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Thousands Remember Europe's Worst Massacre Since World War II

Tens of thousands of Bosnian Muslims have prayed and remembered the dead in the Bosnian town of Srebrenica on Saturday, the 14th anniversary of Europe's worst massacre since World War II. They also re-buried hundreds of victims recently recovered from mass graves. Saturday's ceremony came amid international concerns over remaining ethnic tensions in Bosnia-Herzegovina.

It took 14 long years to find and identify them. But on Saturday, at an emotionally charged ceremony, family members finally laid to rest 534 victims into pits next to the nearly 3,300 graves at the Srebrenica-Potocari memorial center.

The victims, including 44 teenagers, were among more than 8,000 Muslim men and boys who were killed when Serbian forces overran the Bosnian town of Srebrenica during the Balkan wars in July of 1995.

Bosnian Muslims had fled to Srebrenica as it was declared a United Nations "protected safe area for civilians." But the outnumbered U.N. troops never fired a shot as they were overrun by Serbian forces. Instead, they stood by as Serbian troops rounded up the population, separating males for execution.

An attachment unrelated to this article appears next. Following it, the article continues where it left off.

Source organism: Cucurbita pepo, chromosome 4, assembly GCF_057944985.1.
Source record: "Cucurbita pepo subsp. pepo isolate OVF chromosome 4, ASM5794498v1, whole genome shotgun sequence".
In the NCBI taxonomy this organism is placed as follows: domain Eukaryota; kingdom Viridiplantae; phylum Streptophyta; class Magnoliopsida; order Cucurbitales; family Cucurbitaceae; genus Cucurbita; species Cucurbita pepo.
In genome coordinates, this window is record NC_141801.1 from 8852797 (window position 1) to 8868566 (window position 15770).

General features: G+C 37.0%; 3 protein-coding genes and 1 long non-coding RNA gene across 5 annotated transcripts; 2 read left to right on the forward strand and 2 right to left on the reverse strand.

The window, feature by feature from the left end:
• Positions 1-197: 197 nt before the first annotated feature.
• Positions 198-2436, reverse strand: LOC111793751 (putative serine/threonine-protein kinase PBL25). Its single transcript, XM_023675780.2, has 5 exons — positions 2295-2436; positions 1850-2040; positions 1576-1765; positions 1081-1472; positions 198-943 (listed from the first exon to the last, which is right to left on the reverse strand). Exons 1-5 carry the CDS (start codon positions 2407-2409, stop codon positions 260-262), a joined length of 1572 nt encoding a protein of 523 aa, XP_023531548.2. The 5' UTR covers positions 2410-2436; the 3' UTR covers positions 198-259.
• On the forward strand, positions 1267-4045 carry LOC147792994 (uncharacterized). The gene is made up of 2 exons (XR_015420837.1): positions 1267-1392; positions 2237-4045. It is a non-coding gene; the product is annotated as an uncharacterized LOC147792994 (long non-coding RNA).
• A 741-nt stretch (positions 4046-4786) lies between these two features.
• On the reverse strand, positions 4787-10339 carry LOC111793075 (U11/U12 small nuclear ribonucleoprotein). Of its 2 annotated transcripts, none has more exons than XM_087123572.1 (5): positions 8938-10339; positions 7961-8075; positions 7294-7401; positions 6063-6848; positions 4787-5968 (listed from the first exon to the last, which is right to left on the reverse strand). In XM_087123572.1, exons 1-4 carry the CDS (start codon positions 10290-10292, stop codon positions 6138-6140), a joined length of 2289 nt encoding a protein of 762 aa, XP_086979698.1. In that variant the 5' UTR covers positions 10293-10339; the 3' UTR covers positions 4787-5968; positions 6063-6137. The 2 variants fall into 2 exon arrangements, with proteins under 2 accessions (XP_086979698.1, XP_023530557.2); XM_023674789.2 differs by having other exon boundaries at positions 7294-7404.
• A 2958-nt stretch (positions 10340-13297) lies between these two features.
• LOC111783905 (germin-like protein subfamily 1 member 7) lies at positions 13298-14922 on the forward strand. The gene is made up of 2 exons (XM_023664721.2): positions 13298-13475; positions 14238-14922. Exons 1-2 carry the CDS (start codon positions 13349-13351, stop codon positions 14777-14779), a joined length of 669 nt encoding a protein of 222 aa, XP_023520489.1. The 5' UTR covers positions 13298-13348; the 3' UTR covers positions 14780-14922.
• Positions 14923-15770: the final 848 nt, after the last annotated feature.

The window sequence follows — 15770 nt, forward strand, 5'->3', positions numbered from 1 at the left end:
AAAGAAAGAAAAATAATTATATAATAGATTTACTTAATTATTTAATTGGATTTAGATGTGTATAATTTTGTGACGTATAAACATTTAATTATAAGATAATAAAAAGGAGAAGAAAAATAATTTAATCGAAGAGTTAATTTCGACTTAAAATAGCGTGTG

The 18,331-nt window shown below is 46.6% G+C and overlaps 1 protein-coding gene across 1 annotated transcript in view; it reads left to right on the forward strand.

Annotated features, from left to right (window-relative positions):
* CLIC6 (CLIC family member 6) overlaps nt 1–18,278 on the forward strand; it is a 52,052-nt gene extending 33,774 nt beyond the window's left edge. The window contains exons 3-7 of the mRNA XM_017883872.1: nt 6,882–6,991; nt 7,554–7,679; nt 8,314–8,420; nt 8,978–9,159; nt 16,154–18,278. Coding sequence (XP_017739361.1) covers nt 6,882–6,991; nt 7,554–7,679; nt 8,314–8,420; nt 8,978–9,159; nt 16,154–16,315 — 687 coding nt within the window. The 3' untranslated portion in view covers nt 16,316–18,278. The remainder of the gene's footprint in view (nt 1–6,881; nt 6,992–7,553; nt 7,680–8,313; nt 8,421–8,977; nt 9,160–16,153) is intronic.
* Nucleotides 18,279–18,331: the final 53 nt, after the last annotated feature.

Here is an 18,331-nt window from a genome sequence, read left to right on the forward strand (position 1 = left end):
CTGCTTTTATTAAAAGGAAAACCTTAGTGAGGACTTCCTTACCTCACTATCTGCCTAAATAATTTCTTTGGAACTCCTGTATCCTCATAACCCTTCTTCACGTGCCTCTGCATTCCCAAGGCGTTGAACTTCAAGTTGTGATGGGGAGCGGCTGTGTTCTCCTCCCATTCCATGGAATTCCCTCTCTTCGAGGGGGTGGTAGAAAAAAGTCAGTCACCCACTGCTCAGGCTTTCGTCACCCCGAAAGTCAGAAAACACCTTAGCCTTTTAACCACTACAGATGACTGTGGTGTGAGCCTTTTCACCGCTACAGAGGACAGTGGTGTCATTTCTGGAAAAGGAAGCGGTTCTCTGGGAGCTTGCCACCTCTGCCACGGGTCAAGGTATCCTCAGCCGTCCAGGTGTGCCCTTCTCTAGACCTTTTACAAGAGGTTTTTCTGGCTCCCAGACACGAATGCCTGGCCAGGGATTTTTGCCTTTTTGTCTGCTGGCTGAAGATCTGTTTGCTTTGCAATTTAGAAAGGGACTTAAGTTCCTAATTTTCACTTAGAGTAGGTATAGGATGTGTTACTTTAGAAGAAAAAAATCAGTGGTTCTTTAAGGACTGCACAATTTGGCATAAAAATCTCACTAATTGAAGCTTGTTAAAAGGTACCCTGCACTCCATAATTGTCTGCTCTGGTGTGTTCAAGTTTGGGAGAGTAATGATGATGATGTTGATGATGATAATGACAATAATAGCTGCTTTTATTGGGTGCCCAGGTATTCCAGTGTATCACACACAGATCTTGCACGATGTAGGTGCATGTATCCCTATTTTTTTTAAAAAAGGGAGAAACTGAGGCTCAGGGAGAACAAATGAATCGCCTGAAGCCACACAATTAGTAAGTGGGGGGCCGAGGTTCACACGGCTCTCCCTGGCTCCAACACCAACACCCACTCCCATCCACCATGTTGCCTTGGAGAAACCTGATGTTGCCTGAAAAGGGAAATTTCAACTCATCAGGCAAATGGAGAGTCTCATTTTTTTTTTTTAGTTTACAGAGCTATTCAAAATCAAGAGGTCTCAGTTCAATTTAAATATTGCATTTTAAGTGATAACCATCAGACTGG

On Saturday, thousands of people prayed and remembered Europe's worst massacre since World War Two. One elderly woman was close to tears when she explains that she is sad that the victims could not live to see this day.

A middle aged woman was overheard telling a reporter that she saw her young son during prayers in a mosque. Another family member said she has been hallucinating for the last 14 years.

The wounds of history have not yet healed. Serbian deputies in the Bosnian parliament have blocked an initiative to declare July 11 the "Srebrenica Genocide Remembrance Day" in the former Yugoslav republic.

Earlier the European Parliament proclaimed July 11 a day of commemoration of the Srebrenica genocide. Bosnia's inter-ethnic war cost thousands of lives and left the country split into two highly autonomous entities - the Muslim-Croat Federation and the Serbs' Republika Srpska.

European Union officials, including Germany's Deputy Foreign Minister Peter Ammon, warn that these divisions will hold up Bosnia's attempt to join NATO and the EU. "In this regard we are concerned about the developments in Bosnia Herzegovina, the reform process there has almost come to a stand-still. And allow to be frank: Only Bosnia Herzegovina as a whole enjoys the European prospective, not its parts of entities. NATO and EU accession are a major step towards stabilization of the whole region," he said.

He spoke at a summit on Southeastern Europe in neighboring Croatia. Saturday's commemoration for the victims of Srebrenica was also attended by a United States congressional delegation that put a wreath near what is known as the Memorial Stone.

In a statement,U.S. Ambassador to Bosnia Charles English said U.S. President Barack Obama has called the Srebrenica slaughter "a stain in our collective consciousness," and that the world has to ask itself how this genocide could have happened.

Last year Bosnian Serbian President Radovan Karadzic was captured and transferred to the United Nations Tribunal in The Hague. However another key suspect, former Bosnian Serbian commander, General Ratko Mladic, remains at large.